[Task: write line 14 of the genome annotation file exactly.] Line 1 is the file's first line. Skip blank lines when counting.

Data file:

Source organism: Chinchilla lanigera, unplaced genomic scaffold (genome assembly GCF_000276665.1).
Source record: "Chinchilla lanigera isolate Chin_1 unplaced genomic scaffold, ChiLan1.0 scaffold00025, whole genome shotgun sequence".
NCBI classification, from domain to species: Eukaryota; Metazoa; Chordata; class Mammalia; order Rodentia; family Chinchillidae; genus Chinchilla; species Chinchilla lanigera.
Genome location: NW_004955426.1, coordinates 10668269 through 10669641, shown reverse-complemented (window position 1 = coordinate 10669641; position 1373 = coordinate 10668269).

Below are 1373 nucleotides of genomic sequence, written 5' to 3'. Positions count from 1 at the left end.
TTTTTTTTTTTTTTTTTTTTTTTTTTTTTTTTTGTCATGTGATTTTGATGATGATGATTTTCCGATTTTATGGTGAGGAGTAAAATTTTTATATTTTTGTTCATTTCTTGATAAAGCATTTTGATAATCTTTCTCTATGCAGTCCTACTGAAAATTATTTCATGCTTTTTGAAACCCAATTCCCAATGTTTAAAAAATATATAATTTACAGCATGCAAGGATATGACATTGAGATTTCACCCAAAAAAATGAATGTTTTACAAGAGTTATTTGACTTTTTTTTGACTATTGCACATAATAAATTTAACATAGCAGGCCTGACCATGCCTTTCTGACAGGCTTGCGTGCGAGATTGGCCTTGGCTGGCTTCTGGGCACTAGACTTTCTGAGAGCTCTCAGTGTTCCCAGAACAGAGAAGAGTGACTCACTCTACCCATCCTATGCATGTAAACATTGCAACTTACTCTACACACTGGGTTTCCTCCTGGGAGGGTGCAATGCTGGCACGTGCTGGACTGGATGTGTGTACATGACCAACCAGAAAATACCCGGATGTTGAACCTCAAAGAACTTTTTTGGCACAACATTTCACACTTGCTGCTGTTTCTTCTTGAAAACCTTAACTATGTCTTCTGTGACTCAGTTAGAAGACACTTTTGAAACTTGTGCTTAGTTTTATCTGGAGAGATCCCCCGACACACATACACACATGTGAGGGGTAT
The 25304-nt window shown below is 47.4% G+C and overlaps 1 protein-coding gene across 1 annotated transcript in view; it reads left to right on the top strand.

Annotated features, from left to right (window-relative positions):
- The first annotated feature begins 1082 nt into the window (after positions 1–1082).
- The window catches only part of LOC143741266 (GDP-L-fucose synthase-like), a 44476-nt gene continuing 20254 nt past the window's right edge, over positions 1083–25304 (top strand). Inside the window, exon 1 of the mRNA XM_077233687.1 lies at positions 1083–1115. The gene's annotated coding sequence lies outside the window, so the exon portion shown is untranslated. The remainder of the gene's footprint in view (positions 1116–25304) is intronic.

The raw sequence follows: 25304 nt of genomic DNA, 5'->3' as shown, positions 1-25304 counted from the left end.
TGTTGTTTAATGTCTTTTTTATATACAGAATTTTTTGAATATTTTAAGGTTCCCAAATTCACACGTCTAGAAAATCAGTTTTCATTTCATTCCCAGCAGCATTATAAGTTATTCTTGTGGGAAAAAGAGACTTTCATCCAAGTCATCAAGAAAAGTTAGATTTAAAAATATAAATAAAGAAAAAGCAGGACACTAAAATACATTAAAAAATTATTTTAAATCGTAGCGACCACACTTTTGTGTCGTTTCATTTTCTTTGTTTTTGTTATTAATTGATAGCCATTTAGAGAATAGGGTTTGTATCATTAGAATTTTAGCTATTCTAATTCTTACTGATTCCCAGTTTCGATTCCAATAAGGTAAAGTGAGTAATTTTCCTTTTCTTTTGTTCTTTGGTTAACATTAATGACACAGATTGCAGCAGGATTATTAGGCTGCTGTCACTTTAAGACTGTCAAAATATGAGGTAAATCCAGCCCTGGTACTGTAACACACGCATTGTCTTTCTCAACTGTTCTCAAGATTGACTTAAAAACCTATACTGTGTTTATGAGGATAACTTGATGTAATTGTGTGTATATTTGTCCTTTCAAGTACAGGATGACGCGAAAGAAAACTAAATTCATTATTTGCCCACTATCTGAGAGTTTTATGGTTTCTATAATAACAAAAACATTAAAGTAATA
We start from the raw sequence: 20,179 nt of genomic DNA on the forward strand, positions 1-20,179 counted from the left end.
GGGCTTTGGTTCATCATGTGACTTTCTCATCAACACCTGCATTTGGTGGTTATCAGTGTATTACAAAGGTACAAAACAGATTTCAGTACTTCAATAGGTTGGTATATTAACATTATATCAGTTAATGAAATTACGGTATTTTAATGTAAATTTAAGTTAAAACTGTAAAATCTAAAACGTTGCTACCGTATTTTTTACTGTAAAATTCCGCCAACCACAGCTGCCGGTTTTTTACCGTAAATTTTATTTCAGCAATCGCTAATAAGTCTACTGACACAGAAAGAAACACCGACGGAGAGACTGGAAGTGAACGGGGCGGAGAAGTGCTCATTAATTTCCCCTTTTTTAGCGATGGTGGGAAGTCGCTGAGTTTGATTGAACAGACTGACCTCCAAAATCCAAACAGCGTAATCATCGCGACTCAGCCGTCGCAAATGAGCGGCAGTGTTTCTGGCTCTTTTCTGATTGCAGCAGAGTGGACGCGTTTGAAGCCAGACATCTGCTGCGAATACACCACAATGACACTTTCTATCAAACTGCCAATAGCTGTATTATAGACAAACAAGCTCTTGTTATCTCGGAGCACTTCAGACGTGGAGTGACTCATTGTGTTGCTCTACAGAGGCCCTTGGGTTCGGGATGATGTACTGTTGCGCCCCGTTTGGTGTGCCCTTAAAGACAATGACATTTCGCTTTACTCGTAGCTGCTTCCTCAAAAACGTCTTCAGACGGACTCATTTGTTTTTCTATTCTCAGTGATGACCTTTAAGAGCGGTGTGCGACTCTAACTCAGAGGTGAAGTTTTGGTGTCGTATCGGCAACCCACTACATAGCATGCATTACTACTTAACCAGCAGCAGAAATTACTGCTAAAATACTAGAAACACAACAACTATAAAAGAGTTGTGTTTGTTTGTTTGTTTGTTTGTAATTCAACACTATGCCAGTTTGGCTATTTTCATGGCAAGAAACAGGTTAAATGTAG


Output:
GGGCTTTGGTTCATCATGTGACTTTCTCATCAACACCTGCATTTGGTGGTTATCAGTGTATTACAAAGGTACAAAACAGATTTCAGTACTTCAATAGGTTGGTATATTAACATTATATCAGTTAATGAAATTACGGTATTTTAATGTAAATTTAAGTTAAAACTGTAAAATCTAAAACGTTGCTACCGTATTTTTTACTGTAAAATTCCGCCAACCACAGCTGCCGGTTTTTTACCGTAAATTTTATTTCAGCAATCGCTAATAAGTCTACTGACACAGAAAGAAACACCGACGGAGAGACTGGAAGTGAACGGGGCGGAGAAGTGCTCATTAATTTCCCCTTTTTTAGCGATGGTGGGAAGTCGCTGAGTTTGATTGAACAGACTGACCTCCAAAATCCAAACAGCGTAATCATCGCGACTCAGCCGTCGCAAATGAGCGGCAGTGTTTCTGGCTCTTTTCTGATTGCAGCAGAGTGGACGCGTTTGAAGCCAGACATCTGCTGCGAATACACCACAATGACACTTTCTATCAAACTGCCAATAGCTGTATTATAGACAAACAAGCTCTTGTTATCTCGGAGCACTTCAGACGTGGAGTGACTCATTGTGTTGCTCTACAGAGGCCCTTGGGTTCGGGATGATGTACTGTTGCGCCCCGTTTGGTGTGCCCTTAAAGACAATGACATTTCGCTTTACTCGTAGCTGCTTCCTCAAAAACGTCTTCAGACGGACTCATTTGTTTTTCTATTCTCAGTGATGACCTTTAAGAGCGGTGTGCGACTCTAACTCAGAGGTGAAGTTTTGGTGTCGTATCGGCAACCCACTACATAGCATGCATTACTACTTAACCAGCAGCAGAAATTACTGCTAAAATACTAGAAACACAACAACTATAAAAGAGTTGTGTTTGTTTGTTTGTTTGTTTGTAATTCAACACTATGCCAGTTTGGCTATTTTCATGGCAAGAAACAGGTTAAATGTAG